TalkEx 19

As a featured artist in ROAR's TalkEx 19 exhibition in May (read about the exhibition), I was invited to prepare a discussion on a topic of my choice, which I delivered this week.

Understanding that the audience may be comprised of mainly visual artists, many of whom might not know about might work, I wanted to give an insight into contemporary, experimental and avant-garde music. Instead of giving the usual discussion about my own work or how I approach materials or sound, I wrote a brief history of noise and sound in music from 1913, introducing a few of the key composers and musicians who influenced my reading, thinking and composition of music.

My intention was to show a sort of evolution within a particular sphere of music practice, somewhat elicited or influenced by/through technology and new listening practices. I created a very simple webpage to accompany the talk and presentation (which is mobile-friendly, simply containing links and does not feature any images or sounds), which you can visit, if you wish.

Many thanks to ROAR for encouraging me to give a presentation! I really enjoyed the writing experience as well as delivering the presentation, which also spurred some further thoughts about writing...

Interview in Chase magazine

Last month I was interviewed about my creative and teaching practice by marketing and communications assistant for ROAR, Amy Forde.

I've had the pleasure of being interviewed for various things in the past, but this was rather more personal than I've been used to and Amy had a very natural manner and way of asking questions that I found really got me talking. I think Amy is clearly very skilled as she was able to create a succinct and sensible article from my disorganised and (perhaps) frenetic ramblings!

Many thanks, Amy for approaching me about this and for writing so many wonderful words.

You can read a PDF of the article or visit the Chase magazine website (pages 36-37).

Great Places - A Documentary

In the summer of 2018 I was very busy working as an Artist in Residence under the Great Places Scheme, which focussed on an exploration of the history within a local area known as Milton, nestled between Barnsley and the Elsecar Heritage Centre.

As well as myself, a poet, a visual artist and a documentary film maker were also part of the creative team. The video above is the documentary which captured the excavation and includes several interviews with some of the professional archaeologists and team leaders involved in themassive well as an impromptu interview with me on-site!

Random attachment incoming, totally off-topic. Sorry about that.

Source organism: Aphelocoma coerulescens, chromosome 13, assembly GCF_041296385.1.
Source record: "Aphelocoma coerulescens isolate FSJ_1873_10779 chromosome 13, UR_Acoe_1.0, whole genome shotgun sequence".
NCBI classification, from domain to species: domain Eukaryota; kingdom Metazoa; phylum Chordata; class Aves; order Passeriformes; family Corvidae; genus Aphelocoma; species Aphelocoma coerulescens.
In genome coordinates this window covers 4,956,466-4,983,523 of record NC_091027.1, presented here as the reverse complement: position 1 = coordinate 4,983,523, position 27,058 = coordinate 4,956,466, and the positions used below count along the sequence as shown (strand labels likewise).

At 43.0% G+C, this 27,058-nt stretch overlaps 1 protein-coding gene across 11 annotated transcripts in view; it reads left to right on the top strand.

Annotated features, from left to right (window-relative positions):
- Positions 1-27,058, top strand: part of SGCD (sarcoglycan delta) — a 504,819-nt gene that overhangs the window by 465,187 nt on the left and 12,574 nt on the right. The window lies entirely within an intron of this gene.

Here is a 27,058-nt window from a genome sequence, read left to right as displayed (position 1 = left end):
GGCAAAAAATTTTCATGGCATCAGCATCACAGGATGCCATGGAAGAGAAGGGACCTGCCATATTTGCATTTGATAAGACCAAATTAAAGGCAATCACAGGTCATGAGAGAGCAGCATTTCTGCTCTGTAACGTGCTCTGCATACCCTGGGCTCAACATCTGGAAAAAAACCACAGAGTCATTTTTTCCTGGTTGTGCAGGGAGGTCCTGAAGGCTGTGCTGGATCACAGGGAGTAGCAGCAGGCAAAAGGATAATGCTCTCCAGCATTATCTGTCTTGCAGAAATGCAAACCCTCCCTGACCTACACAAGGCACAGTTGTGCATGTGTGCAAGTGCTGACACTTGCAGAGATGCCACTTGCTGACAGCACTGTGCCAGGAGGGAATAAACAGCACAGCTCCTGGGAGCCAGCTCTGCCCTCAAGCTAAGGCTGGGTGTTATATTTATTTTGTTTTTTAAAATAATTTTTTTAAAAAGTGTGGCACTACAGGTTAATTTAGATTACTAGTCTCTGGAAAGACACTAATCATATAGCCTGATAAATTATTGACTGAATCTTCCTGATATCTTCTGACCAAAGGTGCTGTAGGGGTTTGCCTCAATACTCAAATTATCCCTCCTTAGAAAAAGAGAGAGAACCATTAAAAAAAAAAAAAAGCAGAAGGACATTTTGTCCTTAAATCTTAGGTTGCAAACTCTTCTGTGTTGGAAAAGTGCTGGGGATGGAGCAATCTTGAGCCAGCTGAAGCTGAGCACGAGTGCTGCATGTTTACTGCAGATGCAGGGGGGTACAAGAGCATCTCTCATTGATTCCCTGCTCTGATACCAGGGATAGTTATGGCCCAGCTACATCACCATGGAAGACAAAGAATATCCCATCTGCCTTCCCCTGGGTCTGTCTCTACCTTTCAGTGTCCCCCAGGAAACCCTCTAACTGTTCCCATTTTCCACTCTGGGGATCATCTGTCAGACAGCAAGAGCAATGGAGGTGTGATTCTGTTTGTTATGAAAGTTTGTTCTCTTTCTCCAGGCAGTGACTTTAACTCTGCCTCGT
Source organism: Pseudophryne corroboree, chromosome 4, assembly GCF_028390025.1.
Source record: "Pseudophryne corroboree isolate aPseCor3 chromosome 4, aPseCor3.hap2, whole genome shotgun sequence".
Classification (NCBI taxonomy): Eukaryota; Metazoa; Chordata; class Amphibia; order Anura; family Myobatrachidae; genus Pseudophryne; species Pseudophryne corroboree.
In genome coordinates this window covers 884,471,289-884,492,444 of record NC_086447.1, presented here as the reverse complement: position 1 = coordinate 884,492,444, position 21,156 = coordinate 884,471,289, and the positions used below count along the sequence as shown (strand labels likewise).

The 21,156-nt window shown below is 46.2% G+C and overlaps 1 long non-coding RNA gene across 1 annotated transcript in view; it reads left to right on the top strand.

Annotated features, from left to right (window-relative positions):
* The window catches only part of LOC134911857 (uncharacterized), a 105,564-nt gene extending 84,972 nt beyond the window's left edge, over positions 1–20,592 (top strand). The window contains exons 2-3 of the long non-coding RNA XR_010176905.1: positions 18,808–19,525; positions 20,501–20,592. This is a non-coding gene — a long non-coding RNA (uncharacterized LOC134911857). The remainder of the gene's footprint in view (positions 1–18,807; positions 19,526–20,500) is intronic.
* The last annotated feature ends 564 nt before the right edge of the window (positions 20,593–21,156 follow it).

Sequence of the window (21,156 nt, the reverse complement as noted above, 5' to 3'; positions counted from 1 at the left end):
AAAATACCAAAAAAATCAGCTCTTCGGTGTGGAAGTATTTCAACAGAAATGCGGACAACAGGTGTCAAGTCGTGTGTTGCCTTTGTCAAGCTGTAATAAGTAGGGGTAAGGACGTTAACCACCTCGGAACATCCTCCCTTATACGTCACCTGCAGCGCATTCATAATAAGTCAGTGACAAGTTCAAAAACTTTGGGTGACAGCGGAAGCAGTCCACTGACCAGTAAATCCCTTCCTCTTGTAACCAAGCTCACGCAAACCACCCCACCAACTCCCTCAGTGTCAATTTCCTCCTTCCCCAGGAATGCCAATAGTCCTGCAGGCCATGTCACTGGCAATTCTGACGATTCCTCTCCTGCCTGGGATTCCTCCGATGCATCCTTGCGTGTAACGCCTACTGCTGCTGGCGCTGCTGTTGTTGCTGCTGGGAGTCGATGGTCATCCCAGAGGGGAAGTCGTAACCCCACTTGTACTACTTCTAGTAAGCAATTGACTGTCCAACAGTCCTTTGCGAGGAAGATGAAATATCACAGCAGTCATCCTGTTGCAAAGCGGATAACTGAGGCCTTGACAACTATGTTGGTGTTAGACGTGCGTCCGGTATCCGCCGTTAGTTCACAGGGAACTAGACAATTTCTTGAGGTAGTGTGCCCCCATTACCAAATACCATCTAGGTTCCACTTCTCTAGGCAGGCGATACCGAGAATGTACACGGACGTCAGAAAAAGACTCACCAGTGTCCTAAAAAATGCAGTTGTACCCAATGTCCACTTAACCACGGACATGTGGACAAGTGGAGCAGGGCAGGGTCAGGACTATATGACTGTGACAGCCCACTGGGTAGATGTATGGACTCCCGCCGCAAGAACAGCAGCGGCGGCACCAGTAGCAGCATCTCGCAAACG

You can read more about the excavation itself and my approach to the compositions in this blog post.

Wentworth and Elsecar Heritage Centre - The Great Places Scheme

I’ve been very busy with a commission for Barnsley council under the Great Places Scheme, focussed on an exploration of the history within a local area known as Milton, nestled between Barnsley and the Elsecar Heritage Centre.

I was approached in June through ROAR to compose a piece of music as my reaction to an archaeological dig. The aim of the lottery-funded excavation was to locate and unearth evidence of the long lost Milton Ironworks which belonged to the Wentworth estate. You can read more about the project on the Great Places website but the short of it was to involve local communities and artists in locating and excavating the long-lost Milton Ironworks.

From soundscape to vocal music

With the intention of composing a soundscape, I spent two days on site recording various sounds of digging, scraping, rasping, spading and talking using a combination of ambient and contact microphones. After recording, cataloging and enhancing/editing the sampled sounds I began my usual process of arranging my materials - I like to sit at the computer and play with sounds as a way of ‘getting to know them’: moving them around, making them louder or quieter and combining them in various ways. The audio piece, Stratum under Milton: II, came together relatively quickly, drawing influence for rhythm and structure from hip-hop and turntablism, mostly the likes of Coldcut.

During composition of Stratum under Milton: II, I noticed I was once again thinking about how the sounds were created by the hand tools used during the excavation - sonic remnants of the human activity of digging. This led me to think about and research into the workers of the original Ironworks, whose traces of working lives were being uncovered - I wanted to write a piece with this in felt as though our excavation was releasing whispers of the past trapped in the ground...

Local folk songs and tradition